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County sues makers, distributors of opioids
Lawsuit claims drugs like OxyContin, Vicodin cause 'serious health, safety crisis'
This graphic provided by the White House details part of the human toll of what President Donald Trump declared as a public health emergency.

COVINGTON, Ga. — Newton County faces “a serious public health and safety crisis” due to the abuse of opioids.

That’s according to a lawsuit the county filed in federal court this week against more than 20 companies that make and distribute the drugs. The

Athens law firm Blasingame, Burch, Garrard & Ashley, P.C., filed the civil suit Tuesday in federal court in the Cleveland-based Northern District of Ohio.

The county is claiming a public nuisance; violations of the Racketeer Influenced and Corrupt Organizations Act; negligence; violation of the state’s Deceptive Trade Practices Act; false statements in advertising and violation of legal duty.

In the suit, the county says it is trying “to eliminate the hazard to public health and safety caused by the opioid epidemic, to abate the nuisance caused thereby, and to recoup monies that have been spent, or will be spent, because of Defendants’ false, deceptive and unfair marketing and/or unlawful diversion of prescription opioids.”

Opioids are synthetic or partially synthetic manufactured drugs that mimic the properties of opiates. OxyContin and Vicodin are among the common opioids.

The suit claims opioid analgesics were widely diverted and improperly used, and their widespread abuse has resulted in a national epidemic of opioid overdose deaths and addictions.

“With this lawsuit, we hope to help stop the opioid epidemic and secure the resources that local governments need to combat it,” Jim Matthews, a partner in the Blasingame firm, said.

The firm has filed suit on behalf of more than 40 Georgia counties, cities and hospital authorities. The Walton County government filed a suit of its own in March with the help of BBGA.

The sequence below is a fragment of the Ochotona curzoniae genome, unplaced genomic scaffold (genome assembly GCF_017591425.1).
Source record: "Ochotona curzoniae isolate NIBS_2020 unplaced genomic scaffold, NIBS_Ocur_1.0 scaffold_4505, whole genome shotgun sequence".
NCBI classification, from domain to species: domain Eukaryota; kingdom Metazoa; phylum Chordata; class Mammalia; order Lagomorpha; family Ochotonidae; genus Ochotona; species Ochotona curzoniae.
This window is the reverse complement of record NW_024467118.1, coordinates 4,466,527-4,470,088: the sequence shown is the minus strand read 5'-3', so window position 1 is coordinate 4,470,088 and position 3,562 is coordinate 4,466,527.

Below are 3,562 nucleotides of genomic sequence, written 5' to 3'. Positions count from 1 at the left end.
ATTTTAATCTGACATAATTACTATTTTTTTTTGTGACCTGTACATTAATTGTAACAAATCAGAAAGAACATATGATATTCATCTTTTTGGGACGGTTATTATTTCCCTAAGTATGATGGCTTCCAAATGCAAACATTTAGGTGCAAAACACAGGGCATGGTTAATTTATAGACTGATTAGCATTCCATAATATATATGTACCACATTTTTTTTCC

President Donald Trump declared a public health emergency in October 2017. The White House said more than 2 million Americans were addicted to prescription or illicit opioids in 2016, and that drug overdoses are the leading cause of injury deaths in the U.S.

In the lawsuit, the county declares its own health crisis and says the distribution of opioids into Newton County and Georgia will create a public nuisance and the county will bear a cost through medical care for patients who become addicted to the pills, and with stepped-up law enforcement costs.

Defendants include Purdue Pharma L.P. and Purdue Pharma Inc., the maker of OxyContin and Dilaudid; Teva Pharmaceutical Industries Ltd., the maker of Actiq and Fentora; Janssen Pharmaceuticals Inc., a subsidiary of Johnson & Johnson, the maker of Duragesic (fentanyl); and Endo Health Solutions Inc., the maker of drugs including Opana, Percodan and Percocet.

Three wholesale distributors — AmerisourceBergen Drug Corp., Cardinal Health Inc. and McKesson Corp. — also are named as defendants. The suit says they dominate 85 percent of the prescription opioid market.

Newton County is asking the defendants to fund an “abatement fund” for the purposes of abating the opioid nuisance; awarding actual and treble damages, along with injunctive and equitable relief including damages for all medical and counseling costs, the costs for providing care for children who suffer when their parents have opioid addictions, and costs associated with law enforcement and public safety related to the opioid epidemic.

Defendants also are asked to pay legal costs and punitive damages. The county won’t pay legal fees, but would pay any of its law firm’s costs out of any winnings or settlements collected.

The case was filed in the Northern District of Ohio because it has handled national opiate litigation.

PDF: Newton County v. AmerisourceBergen Drug Corp. et al.